Senators keep South Carolina hate crime bill alive for now

<p>COLUMBIA, S.C. &mdash; South Carolina’s effort to become the next-to-last state to pass a hate crimes law survived a challenge from some Republican senators who questioned whether it is necessary to add penalties to violent crimes based on someone’s motives.</p>
<p>The Senate Judiciary Committee voted 13-10 to send the hate crimes bill to the Senate floor. Five Republicans joined Democrats to keep the bill alive in 2021 after they turned aside a motion by a Senate leader to pass it over. If the motion had succeeded, it probably would have doomed the proposal with five days left in the session.</p>
<p>The “Clementa C. Pinckney <a href="">Hate Crimes Act</a> ” allows prosecutors to ask the same jury that convicted someone for extra punishment for a violent crime based on the race, color, religion, sex, gender, national origin, sexual orientation or physical or mental disability of the victim.</p>
<p>The bill is named for Pinckney, <a href="">a state senator killed </a> along with eight others in a 2015 racist attack on a Bible study at Emanuel AME Church, a historic Charleston church founded in 1817 by slaves. Pinckney was the church pastor.</p>
<p>The killings gave a renewed push for South Carolina to pass a state hate crime law, helped this year <a href="">by business groups</a> that said the state may no longer be attractive to major and small companies if they don’t join the 48 other states with a hate crime law. Arkansas <a href="">passed a hate crimes law</a> this year, leaving Wyoming as the only other state without one.</p>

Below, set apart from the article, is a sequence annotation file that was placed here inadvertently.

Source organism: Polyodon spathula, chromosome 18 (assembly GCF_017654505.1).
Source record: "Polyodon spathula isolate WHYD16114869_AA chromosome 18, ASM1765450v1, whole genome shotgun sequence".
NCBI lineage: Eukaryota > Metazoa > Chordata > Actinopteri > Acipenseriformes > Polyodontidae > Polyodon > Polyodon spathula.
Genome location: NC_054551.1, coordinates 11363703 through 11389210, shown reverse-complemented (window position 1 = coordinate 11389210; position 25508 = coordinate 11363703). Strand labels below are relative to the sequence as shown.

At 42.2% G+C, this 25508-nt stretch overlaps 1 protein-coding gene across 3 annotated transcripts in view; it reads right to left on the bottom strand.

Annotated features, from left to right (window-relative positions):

<p>The white gunman in the church shooting was sentenced to death under federal hate crime laws.</p>
<p>“In his manifesto, he made very clear that his impetus in doing what he did was to start a race war and quite frankly that is the conduct that a bill of this sort is design to address,” said Sen. Ronnie Sabb, a Democrat from Greeleyville.</p>
<p>It hasn’t been easy for the bill to make it this far. House members first removed protections for sexual orientation, creed, gender, age and ancestry, but then restored them after key supporters said that would gut the proposal.</p>
<p>The House did <a href="">pass the bill</a> after removing additional punishments for non-violent crimes such as vandalism and harassment and they have not been restored.</p>
<p>At Tuesday’s meeting, several Republicans questioned the need for the additional punishments, saying crimes are crimes, no matter what their motivation.</p>
<p>Sen. Richard Cash wondered if the bill could be expanded to include a sports fan who beats up another fan over a bitter team rivalry or a student who hates their teacher.</p>
<p>"Street gang routinely try to harm each other just because the other person is in a different gang and they hate that gang. And that gang hates them. So should gangs be a protected class?” said Cash, a Republican from Powdersville.</p>
<p>Another Republican Sen. Chip Campsen supported the bill, saying it was narrowly tailored like once recently passed in Georgia. Campsen added that could help the state if another racist crime happens in the current social climate.</p>
<p>“Hopefully it will keep the temperature down a little bit,” said Campsen, a Republican from Isle of Palms.</p>
<p>The bill heads to the Senate floor, where there are <a href="">five days left </a> in the 2021 General Assembly’s session. If it doesn’t pass, it will remain on the Senate floor in 2022.</p>
<p>If senators do pass the bill, a conference committee of House members and senators will have until around the end of June to work out the differences and send it back to each chamber for a vote.</p>
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